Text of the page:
Debate: Online Campaigning

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Walking around the Marist campus as recently as a few weeks ago, it was easy to see that student government elections were underway.  Flyers were pinned to almost every bulletin board, students wore colorful shirts with candidates’ names in large, bold letters, and candidates were frantically circulating petition documents in order to get on the ballot.

With all of this campaign activity going on in the real world, it was glaringly obvious that campaign activity was missing in the virtual world – namely, on the internet and social media.

This was no coincidence.  The SGA campaign regulation document given to all potential candidates specifically states, “Any form of online campaigning is forbidden (e.g. Facebook, Twitter, Myspace, Foxmail/E-mail, Blogs, etc).”  This, however, is the extent of the regulation.  No further specifications or reasoning is given for this rule.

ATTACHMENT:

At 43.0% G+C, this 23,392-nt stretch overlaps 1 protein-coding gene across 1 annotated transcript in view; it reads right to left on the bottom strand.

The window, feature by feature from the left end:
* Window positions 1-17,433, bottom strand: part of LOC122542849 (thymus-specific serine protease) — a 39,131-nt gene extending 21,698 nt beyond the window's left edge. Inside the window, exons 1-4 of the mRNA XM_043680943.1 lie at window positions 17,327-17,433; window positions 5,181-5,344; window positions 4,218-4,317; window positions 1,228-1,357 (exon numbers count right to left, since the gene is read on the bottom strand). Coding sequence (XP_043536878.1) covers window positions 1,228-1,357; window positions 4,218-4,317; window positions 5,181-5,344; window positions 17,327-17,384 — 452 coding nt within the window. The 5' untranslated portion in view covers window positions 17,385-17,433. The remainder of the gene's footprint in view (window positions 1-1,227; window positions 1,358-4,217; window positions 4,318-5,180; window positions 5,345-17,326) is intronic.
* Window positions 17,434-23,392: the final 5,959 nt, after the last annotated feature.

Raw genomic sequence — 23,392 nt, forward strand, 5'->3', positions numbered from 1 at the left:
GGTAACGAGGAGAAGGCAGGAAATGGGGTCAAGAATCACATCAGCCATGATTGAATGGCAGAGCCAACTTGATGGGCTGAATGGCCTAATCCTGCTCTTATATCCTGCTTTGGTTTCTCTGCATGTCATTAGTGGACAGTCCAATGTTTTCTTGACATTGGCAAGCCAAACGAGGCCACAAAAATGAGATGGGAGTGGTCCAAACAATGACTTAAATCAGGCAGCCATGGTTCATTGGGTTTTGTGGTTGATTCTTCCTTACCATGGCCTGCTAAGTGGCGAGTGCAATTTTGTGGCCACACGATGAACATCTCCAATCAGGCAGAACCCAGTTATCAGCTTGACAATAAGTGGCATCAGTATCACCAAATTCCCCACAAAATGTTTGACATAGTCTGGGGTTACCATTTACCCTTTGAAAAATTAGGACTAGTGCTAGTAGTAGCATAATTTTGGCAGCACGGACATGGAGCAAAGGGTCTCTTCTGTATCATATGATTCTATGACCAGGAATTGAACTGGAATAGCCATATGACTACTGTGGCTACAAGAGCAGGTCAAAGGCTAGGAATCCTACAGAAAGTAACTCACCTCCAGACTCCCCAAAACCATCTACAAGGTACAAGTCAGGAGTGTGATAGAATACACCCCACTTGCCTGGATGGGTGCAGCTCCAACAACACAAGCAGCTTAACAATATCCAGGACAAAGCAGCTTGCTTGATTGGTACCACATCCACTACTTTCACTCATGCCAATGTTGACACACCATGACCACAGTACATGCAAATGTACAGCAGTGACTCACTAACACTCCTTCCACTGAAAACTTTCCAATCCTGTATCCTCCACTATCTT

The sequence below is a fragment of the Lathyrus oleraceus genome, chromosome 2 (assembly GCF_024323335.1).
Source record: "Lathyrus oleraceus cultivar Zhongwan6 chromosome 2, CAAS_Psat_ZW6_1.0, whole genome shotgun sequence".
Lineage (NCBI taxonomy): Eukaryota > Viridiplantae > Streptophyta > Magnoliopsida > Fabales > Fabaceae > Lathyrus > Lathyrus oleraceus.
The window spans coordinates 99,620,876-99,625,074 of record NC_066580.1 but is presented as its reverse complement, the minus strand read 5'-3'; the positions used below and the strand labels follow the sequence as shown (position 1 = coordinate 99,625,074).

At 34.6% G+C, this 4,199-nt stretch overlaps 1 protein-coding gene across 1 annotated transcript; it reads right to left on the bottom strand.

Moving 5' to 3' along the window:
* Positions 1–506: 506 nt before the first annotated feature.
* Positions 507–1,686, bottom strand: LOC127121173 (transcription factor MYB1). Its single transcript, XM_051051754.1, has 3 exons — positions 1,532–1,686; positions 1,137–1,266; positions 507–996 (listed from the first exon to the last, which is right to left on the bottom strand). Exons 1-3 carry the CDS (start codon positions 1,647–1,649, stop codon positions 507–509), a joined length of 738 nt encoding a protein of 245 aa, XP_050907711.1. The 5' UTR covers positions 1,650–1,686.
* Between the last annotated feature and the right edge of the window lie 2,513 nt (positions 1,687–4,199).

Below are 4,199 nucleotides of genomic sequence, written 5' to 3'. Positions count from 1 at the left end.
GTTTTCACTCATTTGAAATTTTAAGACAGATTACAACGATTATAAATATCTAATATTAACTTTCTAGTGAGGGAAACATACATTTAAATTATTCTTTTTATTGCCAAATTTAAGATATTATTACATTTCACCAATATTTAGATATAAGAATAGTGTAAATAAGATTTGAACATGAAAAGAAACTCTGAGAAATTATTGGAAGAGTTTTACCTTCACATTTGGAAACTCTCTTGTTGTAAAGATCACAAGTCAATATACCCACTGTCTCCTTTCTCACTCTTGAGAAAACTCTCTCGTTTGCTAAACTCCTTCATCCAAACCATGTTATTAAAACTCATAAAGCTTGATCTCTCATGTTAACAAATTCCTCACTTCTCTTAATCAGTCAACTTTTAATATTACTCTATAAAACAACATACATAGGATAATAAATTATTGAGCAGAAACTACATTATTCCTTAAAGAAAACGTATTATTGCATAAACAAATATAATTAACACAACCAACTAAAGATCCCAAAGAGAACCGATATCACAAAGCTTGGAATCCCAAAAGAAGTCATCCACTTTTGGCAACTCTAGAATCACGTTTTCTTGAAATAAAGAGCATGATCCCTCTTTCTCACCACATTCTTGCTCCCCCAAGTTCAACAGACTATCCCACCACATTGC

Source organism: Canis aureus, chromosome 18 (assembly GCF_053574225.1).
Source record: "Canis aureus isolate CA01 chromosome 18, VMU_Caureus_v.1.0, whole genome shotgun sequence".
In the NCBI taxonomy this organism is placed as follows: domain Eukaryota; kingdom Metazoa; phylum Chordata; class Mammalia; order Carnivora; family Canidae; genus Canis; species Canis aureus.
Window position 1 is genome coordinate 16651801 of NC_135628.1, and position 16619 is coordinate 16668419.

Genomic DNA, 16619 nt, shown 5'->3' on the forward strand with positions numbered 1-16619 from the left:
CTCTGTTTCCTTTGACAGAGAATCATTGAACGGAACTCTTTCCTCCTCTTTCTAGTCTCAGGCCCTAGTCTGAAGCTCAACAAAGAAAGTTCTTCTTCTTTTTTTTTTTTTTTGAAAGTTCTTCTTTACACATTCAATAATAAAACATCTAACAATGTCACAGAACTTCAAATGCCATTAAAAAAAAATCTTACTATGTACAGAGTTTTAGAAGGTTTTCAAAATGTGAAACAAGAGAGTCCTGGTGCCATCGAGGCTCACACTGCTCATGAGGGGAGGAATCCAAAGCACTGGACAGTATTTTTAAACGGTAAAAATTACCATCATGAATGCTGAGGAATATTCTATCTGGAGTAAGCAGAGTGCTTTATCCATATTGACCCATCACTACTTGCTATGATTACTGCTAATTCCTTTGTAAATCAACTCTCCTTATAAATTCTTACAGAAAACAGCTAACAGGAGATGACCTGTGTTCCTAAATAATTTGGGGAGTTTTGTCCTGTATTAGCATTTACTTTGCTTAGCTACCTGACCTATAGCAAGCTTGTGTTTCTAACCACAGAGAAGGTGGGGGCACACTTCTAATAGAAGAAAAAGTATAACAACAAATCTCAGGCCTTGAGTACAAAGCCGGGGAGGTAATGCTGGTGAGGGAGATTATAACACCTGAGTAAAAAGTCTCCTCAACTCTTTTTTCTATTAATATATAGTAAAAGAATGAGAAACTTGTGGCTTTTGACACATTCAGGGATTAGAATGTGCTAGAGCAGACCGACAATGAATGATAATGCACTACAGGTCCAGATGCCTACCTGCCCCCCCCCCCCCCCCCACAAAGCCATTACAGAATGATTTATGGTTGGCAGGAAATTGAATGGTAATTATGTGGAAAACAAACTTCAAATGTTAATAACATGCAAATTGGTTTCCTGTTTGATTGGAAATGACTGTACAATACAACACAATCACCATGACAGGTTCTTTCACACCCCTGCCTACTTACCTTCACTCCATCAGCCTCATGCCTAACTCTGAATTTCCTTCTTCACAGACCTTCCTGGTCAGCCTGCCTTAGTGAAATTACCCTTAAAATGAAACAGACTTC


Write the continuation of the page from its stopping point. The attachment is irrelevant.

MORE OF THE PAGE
At the pre-election meeting, potential candidates were told that any candidacy-related status updates or posts by anyone – even if it was not someone involved with the campaign – were not allowed.  Even if, for instance, a candidate’s friend posted a picture in which one person in the photo was wearing a campaign T-shirt, the person whose name appeared on that shirt could be disqualified from the race.

This, of course, begs the question: why?  All voting for the elections ultimately takes place online.  National, state, and local political candidates campaign online.  Other colleges allow for online campaigning. So why not Marist?